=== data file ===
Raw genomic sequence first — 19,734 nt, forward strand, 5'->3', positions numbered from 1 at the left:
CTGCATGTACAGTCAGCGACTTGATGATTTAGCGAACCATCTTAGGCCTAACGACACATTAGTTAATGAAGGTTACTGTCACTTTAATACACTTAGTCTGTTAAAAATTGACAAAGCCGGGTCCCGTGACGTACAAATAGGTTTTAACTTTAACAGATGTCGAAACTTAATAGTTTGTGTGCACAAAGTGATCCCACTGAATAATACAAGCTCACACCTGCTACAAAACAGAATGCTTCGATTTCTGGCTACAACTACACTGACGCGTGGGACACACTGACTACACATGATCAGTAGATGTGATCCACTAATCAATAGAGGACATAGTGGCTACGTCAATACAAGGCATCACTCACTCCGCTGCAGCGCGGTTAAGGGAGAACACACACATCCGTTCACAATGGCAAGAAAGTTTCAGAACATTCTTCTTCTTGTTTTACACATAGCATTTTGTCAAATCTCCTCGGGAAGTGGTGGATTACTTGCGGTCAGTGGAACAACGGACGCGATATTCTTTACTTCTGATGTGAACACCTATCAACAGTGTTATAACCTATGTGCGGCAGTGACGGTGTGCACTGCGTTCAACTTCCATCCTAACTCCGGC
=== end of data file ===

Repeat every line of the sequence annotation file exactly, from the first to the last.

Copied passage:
Raw genomic sequence first — 19,734 nt, forward strand, 5'->3', positions numbered from 1 at the left:
CTGCATGTACAGTCAGCGACTTGATGATTTAGCGAACCATCTTAGGCCTAACGACACATTAGTTAATGAAGGTTACTGTCACTTTAATACACTTAGTCTGTTAAAAATTGACAAAGCCGGGTCCCGTGACGTACAAATAGGTTTTAACTTTAACAGATGTCGAAACTTAATAGTTTGTGTGCACAAAGTGATCCCACTGAATAATACAAGCTCACACCTGCTACAAAACAGAATGCTTCGATTTCTGGCTACAACTACACTGACGCGTGGGACACACTGACTACACATGATCAGTAGATGTGATCCACTAATCAATAGAGGACATAGTGGCTACGTCAATACAAGGCATCACTCACTCCGCTGCAGCGCGGTTAAGGGAGAACACACACATCCGTTCACAATGGCAAGAAAGTTTCAGAACATTCTTCTTCTTGTTTTACACATAGCATTTTGTCAAATCTCCTCGGGAAGTGGTGGATTACTTGCGGTCAGTGGAACAACGGACGCGATATTCTTTACTTCTGATGTGAACACCTATCAACAGTGTTATAACCTATGTGCGGCAGTGACGGTGTGCACTGCGTTCAACTTCCATCCTAACTCCGGC